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Parker's rap sheet and the holes in his story could make prosecutors' jobs difficult as they seek a conviction. But the trial's outcome won't answer a bigger question: What happened to Chris Brymer? He had descended from the pinnacle of athletic and financial achievement to become a human wreck, and nobody could understand why. His family had no history of mental illness, and doctors he was persuaded to consult offered conflicting diagnoses: depression, post-traumatic stress disorder, bipolar disorder, schizophrenia.
It turns out that some of the brightest minds in medical science have been working hard for years to understand the root of symptoms just like Brymer's. They have even identified a cause. They just don't know how to help.
Bennet Omalu, a Lodi forensic pathologist, is known in California's Central Valley in his professional capacity as San Joaquin County's chief medical examiner. Within the national fraternity of advanced brain researchers, he is recognized as the first medical expert to conclusively diagnose CTE in a football player.
Omalu's discovery came in 2002 during an autopsy he performed on Mike Webster, the Hall of Fame center for the Pittsburgh Steelers. After playing in the NFL from 1974 to 1990, Webster exhibited a bizarre range of cognitive and emotional problems mimicking dementia and mental illness in retirement. He ended up living out of his car and dying at the age of 50. Omalu's post-mortem examination of Webster's brain revealed extensive tissue damage signified by the presence of the tau protein, a substance found in Alzheimer's patients that destroys neurons. Since other biological markers of Alzheimer's were absent, Omalu concluded that Webster had suffered from a condition not yet understood by doctors: brain injury from repeated head trauma. For "Iron Mike," an offensive lineman of legendary fortitude, it made perfect sense.
Since then, Omalu and his organization, the Brain Injury Research Institute — along with other medical researchers working independently — have diagnosed numerous cases of CTE in deceased professional and college football players. The most recent case came in mid-September, when Boston University researchers diagnosed CTE in the brain of Owen Thomas, a University of Pennsylvania football captain who inexplicably hanged himself at his apartment in April. He had never played in the NFL, offering a sobering indication of how quickly CTE can develop.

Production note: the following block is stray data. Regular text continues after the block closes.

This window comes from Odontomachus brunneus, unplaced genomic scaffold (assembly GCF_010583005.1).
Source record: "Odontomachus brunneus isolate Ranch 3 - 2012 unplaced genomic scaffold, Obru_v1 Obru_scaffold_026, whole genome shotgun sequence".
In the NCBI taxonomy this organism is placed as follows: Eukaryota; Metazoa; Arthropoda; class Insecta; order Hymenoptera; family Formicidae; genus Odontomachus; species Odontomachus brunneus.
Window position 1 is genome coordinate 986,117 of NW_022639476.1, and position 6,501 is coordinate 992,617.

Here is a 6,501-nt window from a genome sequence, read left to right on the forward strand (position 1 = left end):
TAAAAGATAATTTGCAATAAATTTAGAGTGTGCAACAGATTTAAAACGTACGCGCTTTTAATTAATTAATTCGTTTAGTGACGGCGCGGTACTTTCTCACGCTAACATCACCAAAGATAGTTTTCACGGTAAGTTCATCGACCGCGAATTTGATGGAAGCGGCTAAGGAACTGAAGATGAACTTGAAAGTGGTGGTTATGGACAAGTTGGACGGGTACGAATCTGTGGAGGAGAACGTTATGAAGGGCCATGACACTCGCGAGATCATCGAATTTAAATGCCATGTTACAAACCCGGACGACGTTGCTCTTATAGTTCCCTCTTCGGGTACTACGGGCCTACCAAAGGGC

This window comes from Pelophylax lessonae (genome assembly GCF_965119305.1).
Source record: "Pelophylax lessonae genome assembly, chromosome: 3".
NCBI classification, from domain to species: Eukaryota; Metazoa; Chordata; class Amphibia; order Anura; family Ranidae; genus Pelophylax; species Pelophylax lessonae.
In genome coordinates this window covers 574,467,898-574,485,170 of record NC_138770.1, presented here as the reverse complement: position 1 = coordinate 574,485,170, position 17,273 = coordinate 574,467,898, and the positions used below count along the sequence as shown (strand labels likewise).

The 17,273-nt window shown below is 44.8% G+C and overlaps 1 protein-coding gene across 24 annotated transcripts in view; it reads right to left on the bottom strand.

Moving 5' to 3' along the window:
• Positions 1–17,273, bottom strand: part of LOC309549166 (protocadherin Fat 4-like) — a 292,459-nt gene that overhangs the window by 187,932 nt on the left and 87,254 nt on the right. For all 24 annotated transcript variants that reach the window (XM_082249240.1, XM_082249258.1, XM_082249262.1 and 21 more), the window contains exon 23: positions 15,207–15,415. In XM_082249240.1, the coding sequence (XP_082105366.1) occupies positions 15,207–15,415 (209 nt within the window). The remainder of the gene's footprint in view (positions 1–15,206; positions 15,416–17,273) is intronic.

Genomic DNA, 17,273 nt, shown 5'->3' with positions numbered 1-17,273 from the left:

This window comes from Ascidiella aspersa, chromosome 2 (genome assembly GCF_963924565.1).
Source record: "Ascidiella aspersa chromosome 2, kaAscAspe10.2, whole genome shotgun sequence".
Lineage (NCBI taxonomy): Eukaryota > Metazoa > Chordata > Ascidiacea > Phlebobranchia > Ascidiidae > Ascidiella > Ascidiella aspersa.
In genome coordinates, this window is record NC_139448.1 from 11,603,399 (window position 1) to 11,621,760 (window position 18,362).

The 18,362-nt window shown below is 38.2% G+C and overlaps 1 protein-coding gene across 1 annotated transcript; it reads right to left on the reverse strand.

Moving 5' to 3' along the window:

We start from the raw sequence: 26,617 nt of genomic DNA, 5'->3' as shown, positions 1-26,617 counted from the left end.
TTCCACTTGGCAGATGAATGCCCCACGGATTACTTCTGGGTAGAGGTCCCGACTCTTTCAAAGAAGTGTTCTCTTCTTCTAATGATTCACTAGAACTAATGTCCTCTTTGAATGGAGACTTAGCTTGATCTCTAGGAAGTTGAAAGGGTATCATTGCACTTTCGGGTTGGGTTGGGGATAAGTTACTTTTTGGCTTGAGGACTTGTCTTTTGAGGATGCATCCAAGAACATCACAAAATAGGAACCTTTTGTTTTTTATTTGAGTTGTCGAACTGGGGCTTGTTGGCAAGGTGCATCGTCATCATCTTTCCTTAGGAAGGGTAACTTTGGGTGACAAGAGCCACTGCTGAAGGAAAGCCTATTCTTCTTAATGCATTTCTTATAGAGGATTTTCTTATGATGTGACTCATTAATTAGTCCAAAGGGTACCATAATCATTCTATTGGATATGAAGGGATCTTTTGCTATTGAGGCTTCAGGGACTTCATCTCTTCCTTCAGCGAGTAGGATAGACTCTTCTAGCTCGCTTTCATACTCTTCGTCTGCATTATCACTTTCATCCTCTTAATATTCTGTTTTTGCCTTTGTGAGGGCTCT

Omalu is convinced that brain injury is responsible for many of the inexplicable antics observed in high-level football players. "Most CTE sufferers die from either suicides or accidental overdoses," he says. "CTE is responsible for most, if not all, of the absurd behavior these players show."
CTE has been a hot topic in sports news during the past year. In October 2009, Malcolm Gladwell published an exposé in The New Yorker documenting its prevalence among former football players. Shortly thereafter, Congress held hearings into the NFL's approach to minimizing the risk of the disease and caring for retired players.
As news spread, it eventually found its way to Melissa Brymer, who was still puzzling over what could be responsible for her estranged husband's actions. "When I Googled [CTE] and researched it, I started crying," she says. "That was the moment I said, 'This is Chris.' "
The depression, the anger, the paranoia, the inability to think straight: Brymer exhibited the classic profile of an ex–football player suffering from CTE, down to his homeless wanderings, which were eerily similar to those of fellow offensive lineman Webster.
No one will know for sure if Brymer has CTE until he dies. The disease has been diagnosed only in dead people; the procedures scientists use to identify it in the brain — slicing and staining neural tissue to reveal the tau protein — can't be safely performed on a living human being. Research is under way to identify biological indicators of CTE in the living, perhaps in spinal fluid, but nothing has panned out. For ex–football players struggling with CTE–like symptoms, doctors can only offer a guess, based on their medical histories, as to what's wrong. Even then, there is no cure.
"There's no way to know whether this guy has CTE or not from what you're telling me, but there's certainly enough to suspect it's there," says Robert Cantu, a prominent brain researcher at Boston University. "I can tell you that he fits the profile, so he would be highly suspect for CTE."
Chris Nowinski, a former Harvard football player who runs the Sports Legacy Institute in Boston, says, "You're talking about a guy who is successful in two careers and suddenly develops cognitive and emotional problems that ruin his whole life. At this point in somebody's life, that doesn't have a lot of other causes. People can lose their minds in midlife and develop problems, but it seems to happen to a lot of former football players."
While Brymer acknowledges that his years as an offensive lineman involved "a lot of headbanging," he says he never reported a concussion. No matter: Repeated head trauma over long periods — most of it probably suffered in practice, not during games — is believed by researchers to be the likely cause of CTE, rather than isolated concussions.